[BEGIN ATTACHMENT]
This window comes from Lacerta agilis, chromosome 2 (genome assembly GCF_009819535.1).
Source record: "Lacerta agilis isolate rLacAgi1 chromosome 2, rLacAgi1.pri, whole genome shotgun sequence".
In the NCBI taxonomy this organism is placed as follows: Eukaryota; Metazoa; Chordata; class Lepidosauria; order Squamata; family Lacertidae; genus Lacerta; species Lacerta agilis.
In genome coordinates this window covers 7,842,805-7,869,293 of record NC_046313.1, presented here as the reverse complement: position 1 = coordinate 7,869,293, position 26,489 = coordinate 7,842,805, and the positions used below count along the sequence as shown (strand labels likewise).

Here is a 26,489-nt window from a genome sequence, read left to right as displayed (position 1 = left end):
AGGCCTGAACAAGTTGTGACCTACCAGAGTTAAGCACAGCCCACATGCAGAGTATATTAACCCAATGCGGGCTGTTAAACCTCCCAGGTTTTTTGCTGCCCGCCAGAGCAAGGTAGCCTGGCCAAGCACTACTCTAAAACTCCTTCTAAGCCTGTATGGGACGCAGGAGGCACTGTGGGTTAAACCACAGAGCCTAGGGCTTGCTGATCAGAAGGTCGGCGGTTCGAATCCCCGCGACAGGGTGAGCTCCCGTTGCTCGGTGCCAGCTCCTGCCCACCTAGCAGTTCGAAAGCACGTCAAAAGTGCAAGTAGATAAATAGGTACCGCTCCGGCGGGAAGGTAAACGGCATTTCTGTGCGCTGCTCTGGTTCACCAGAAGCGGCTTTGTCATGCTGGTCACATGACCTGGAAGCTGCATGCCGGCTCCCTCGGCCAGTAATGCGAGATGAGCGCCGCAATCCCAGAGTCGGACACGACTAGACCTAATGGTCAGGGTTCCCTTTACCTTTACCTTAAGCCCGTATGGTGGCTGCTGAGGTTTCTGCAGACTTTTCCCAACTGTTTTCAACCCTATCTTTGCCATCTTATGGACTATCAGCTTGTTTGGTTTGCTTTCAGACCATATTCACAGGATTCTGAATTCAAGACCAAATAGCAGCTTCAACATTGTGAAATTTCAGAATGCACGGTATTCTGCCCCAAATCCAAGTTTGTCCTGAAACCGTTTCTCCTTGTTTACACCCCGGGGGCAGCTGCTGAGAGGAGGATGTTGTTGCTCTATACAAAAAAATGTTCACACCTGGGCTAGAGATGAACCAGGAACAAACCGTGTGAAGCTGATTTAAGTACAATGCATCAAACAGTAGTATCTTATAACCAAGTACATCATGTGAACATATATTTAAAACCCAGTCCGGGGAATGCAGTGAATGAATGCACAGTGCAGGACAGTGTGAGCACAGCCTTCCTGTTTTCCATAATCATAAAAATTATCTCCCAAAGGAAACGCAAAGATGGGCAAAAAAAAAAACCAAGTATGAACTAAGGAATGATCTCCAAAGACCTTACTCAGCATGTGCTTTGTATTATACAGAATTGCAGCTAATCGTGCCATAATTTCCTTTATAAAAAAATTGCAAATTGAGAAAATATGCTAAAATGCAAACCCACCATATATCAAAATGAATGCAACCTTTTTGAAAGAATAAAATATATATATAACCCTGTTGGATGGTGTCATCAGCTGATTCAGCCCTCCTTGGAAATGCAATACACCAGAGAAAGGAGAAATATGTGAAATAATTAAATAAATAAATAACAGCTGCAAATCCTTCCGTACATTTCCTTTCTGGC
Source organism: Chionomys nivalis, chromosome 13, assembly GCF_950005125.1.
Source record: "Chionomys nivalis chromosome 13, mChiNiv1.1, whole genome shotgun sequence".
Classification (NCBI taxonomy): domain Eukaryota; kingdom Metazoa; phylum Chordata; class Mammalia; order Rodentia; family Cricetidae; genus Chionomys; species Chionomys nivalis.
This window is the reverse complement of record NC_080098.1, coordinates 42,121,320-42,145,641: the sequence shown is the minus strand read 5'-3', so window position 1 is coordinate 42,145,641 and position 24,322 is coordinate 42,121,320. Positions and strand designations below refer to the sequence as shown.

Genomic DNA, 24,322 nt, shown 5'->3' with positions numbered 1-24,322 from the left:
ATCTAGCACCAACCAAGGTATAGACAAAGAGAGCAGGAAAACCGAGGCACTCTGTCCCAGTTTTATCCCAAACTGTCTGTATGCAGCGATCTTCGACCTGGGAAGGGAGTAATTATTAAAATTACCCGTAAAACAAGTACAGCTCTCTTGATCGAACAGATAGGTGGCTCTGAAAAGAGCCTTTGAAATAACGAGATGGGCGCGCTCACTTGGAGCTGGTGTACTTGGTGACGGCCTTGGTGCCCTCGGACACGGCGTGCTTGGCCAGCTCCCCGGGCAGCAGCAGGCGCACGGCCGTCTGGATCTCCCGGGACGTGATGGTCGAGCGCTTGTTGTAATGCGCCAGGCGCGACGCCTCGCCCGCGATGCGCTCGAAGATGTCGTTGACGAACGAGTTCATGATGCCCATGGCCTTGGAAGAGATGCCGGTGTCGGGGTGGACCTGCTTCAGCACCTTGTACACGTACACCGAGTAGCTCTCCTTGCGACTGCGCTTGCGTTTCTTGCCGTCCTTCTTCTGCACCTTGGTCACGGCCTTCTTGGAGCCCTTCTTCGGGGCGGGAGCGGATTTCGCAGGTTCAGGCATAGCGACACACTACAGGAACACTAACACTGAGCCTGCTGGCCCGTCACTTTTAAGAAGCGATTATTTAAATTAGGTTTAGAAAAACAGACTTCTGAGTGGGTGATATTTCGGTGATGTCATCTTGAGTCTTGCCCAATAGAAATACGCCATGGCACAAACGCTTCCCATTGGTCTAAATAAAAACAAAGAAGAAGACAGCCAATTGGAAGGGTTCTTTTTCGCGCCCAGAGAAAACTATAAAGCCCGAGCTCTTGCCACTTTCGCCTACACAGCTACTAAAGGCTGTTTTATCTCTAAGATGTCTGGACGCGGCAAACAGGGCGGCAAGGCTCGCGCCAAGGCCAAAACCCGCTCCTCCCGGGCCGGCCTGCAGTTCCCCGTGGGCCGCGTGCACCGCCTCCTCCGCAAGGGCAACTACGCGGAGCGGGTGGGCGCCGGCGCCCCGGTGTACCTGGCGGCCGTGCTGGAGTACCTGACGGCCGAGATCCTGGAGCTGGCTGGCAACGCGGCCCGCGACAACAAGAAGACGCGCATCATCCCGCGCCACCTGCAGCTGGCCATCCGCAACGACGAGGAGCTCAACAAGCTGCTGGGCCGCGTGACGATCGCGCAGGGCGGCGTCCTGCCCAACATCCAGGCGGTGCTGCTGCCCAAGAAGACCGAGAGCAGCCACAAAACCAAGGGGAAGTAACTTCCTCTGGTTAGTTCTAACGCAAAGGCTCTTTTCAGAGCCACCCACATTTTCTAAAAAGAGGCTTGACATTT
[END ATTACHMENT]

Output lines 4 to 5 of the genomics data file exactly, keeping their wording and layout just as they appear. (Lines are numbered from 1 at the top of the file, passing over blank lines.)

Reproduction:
In genome coordinates this window covers 7,842,805-7,869,293 of record NC_046313.1, presented here as the reverse complement: position 1 = coordinate 7,869,293, position 26,489 = coordinate 7,842,805, and the positions used below count along the sequence as shown (strand labels likewise).

Here is a 26,489-nt window from a genome sequence, read left to right as displayed (position 1 = left end):